The Third Circuit Court of Appeals has affirmed the denial of class certification in a case seeking medical monitoring and property damage against several chemical companies. Gates v. Rohm and Haas Co., No. 10-2108 (3d Cir. 8/25/11). The complaint accused defendants of dumping wastewater containing vinylidene chloride into an on-site lagoon, where the chemical allegedly seeped into groundwater and degraded into vinyl chloride. It then allegedly evaporated into the air and blew over McCallom Village, Illinois, a residential area with approximately 2,000 people and 200 homes.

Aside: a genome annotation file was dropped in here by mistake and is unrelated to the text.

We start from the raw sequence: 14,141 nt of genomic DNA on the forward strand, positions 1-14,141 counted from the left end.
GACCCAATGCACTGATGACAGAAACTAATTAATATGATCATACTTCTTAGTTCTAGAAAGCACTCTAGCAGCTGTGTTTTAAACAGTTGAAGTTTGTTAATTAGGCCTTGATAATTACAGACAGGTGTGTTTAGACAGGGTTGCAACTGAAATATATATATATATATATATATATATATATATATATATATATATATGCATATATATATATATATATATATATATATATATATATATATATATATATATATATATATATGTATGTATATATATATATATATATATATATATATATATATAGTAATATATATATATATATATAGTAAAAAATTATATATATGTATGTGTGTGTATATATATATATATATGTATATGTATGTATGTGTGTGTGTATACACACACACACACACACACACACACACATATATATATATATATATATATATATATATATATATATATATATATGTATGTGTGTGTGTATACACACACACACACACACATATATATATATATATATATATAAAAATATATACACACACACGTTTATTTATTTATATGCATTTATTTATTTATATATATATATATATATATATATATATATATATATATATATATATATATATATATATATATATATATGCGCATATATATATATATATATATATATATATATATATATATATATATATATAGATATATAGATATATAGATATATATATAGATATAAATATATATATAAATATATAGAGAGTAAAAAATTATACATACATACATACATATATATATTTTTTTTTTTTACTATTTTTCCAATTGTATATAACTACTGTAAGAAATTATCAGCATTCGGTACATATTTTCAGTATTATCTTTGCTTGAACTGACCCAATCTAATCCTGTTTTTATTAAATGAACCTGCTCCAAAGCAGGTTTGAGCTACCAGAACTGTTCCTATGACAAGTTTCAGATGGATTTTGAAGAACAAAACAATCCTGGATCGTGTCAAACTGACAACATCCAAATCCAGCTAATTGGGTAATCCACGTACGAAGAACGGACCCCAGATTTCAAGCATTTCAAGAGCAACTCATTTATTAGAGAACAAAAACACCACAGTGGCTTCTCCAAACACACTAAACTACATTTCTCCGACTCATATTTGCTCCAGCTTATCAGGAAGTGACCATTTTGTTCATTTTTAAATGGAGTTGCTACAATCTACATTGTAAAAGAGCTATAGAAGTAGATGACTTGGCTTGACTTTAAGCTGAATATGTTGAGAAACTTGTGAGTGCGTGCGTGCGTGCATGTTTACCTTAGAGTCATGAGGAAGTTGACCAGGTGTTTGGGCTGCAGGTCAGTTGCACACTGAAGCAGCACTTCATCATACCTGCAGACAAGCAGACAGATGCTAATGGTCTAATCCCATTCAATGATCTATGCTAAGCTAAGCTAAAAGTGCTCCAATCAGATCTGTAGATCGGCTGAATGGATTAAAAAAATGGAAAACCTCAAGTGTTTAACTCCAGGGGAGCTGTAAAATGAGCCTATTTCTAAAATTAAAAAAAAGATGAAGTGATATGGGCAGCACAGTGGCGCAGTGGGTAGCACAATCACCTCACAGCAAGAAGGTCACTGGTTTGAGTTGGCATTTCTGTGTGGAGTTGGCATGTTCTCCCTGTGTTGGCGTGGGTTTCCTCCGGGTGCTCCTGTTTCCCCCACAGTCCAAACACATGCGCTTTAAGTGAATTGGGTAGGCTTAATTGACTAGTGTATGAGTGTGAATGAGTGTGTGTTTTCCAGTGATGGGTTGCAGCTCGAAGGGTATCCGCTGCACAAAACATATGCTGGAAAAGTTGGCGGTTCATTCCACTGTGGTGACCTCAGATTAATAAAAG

Area residents filed suit in 2006 against three chemical companies; one settled and another was dismissed by stipulation, leaving one defendant. Plaintiffs sought class certification on behalf of a medical monitoring class consisting of anyone who lived in the community for at least one year from 1968 to 2002 and a property damage class of anyone who owned property in the village as of April 2006. In March 2010, the district court denied class certification, ruling that plaintiffs had failed to show that they could use common proof to demonstrate that each individual was exposed to a level above background levels and that they suffered similar property damage. The appellate court determined that the district court did not abuse its discretion in refusing to certify the putative class.